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Criminal mind, criminally funny

A veteran theater actress, California native Kirsten Vangsness got her first big television break in 2005 with “Criminal Minds,” the FBI procedural on which she plays eccentric — and eccentrically dressed — technical analyst, Penelope Garcia.

A veteran theater actress, California native Kirsten Vangsness got her first big television break in 2005 with “Criminal Minds,” the FBI procedural on which she plays eccentric — and eccentrically dressed — technical analyst, Penelope Garcia. And while she’s popping up on the show’s first spin-off, “Criminal Minds: Suspect Behavior,” Vangsness is still happiest on the show she calls home. She spoke with Metro about wardrobe choices, watching herself onscreen and picking up guest-stars at the gym.

What inspired your character’s eccentric wardrobe?

I dress a little odd, and I think they saw that like, “Oh, you can kind of pull that off.” If you look at the first couple of episodes of the show, it was pretty calm — and then it gets crazier because she can pull it off and we have good fun. Definitely it’s the costume designer. I can pull it off because in real life, I am perfectly comfortable wearing stuff like this.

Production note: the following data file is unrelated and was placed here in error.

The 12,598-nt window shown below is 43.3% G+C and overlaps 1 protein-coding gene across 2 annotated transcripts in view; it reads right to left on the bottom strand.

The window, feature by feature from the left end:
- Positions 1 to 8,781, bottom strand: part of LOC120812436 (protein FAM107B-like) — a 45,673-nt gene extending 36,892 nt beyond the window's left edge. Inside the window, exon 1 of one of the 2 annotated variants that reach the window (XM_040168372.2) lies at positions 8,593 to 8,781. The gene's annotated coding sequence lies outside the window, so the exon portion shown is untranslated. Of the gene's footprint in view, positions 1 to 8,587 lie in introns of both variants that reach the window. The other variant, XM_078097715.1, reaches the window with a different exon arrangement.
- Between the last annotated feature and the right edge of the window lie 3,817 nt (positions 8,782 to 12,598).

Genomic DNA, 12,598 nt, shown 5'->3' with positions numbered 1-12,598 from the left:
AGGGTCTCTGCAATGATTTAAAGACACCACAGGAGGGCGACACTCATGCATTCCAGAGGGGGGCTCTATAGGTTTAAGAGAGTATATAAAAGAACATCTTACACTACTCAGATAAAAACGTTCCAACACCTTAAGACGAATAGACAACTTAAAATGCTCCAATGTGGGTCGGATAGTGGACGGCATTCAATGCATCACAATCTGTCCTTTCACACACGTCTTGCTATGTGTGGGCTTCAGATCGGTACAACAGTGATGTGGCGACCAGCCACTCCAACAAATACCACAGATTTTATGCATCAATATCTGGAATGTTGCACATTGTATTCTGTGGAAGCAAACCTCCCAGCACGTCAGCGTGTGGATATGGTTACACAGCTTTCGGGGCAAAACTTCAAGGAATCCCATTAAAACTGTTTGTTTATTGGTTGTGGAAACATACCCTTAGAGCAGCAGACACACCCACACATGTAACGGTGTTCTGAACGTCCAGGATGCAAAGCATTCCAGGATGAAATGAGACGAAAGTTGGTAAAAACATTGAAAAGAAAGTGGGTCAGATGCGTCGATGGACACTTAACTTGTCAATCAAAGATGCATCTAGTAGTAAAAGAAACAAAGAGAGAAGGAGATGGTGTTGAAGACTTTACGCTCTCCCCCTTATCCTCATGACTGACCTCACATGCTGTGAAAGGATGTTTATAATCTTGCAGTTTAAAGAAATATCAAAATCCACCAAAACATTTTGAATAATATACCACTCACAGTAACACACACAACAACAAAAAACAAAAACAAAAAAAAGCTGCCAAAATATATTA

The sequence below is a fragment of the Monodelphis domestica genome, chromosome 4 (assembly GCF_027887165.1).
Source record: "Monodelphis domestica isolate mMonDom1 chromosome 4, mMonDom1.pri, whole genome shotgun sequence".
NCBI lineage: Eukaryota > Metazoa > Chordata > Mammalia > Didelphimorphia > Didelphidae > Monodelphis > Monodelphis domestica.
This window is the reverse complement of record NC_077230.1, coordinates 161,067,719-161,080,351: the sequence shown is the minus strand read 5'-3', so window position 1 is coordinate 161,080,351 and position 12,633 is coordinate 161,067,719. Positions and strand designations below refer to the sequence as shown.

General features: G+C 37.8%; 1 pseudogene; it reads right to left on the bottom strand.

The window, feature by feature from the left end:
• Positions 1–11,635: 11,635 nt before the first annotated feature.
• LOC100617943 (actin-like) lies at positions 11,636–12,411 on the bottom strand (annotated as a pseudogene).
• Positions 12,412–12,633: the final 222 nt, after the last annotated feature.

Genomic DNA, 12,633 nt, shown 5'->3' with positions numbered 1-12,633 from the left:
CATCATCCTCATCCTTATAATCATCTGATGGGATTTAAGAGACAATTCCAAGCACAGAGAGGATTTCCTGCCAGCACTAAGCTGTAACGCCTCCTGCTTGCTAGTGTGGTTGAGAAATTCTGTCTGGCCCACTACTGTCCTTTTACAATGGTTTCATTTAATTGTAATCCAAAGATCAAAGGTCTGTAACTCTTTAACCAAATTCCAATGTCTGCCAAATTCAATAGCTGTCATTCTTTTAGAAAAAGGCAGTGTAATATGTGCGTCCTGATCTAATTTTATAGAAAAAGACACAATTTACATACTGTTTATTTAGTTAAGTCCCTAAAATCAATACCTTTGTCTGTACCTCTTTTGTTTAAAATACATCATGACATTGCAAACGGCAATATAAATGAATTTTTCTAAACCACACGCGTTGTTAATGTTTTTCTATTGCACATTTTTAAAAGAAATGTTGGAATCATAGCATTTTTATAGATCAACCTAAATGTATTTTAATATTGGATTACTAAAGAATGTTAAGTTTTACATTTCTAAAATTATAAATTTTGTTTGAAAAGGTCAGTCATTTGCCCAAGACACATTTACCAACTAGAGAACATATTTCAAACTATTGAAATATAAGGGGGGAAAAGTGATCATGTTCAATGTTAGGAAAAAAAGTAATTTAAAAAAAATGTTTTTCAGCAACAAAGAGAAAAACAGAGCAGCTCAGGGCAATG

But it’s not necessarily allowed in the real FBI dress code, right?

We’ve made the creative license that she’s so good at her job, she basically came in and said, “Look. You can have me, but I get to wear what I want. These are the rules. You follow the rules, and I’ll stay and I’ll behave.”

You’ve had great guest-stars playing psychopaths on the show, like Tim Curry.

Speaking of Tim Curry, he was at my gym and I was working out one day — this is really how this happened — I’m working out, doing something horrible, I don’t know, involving my abdominal muscles, and I hear, “I worship at your throne.” [laughs] And I’m like, “I know that voice,” and I look up and it’s Tim Curry. He’s like, “I’m Tim. I want to be on that show,” and I was like, “OK.”

Do the scripts leave much room for improvisation?

I know how she talks, so I’ll go to [the writers] and be like, “I want to do this instead of this.” Now they’re really used to it. I get to do a lot more because I’m in that [lab] by myself, so no one is relying on me. I think collectively, when we work on a scene, like a group scene, these are the lines on the page — and then as you’re going along, you sort of get massaged into this thing. “You take this line,” “I’m going to take this line,” and “This makes more sense.” There’s not a lot of ego.

 
 
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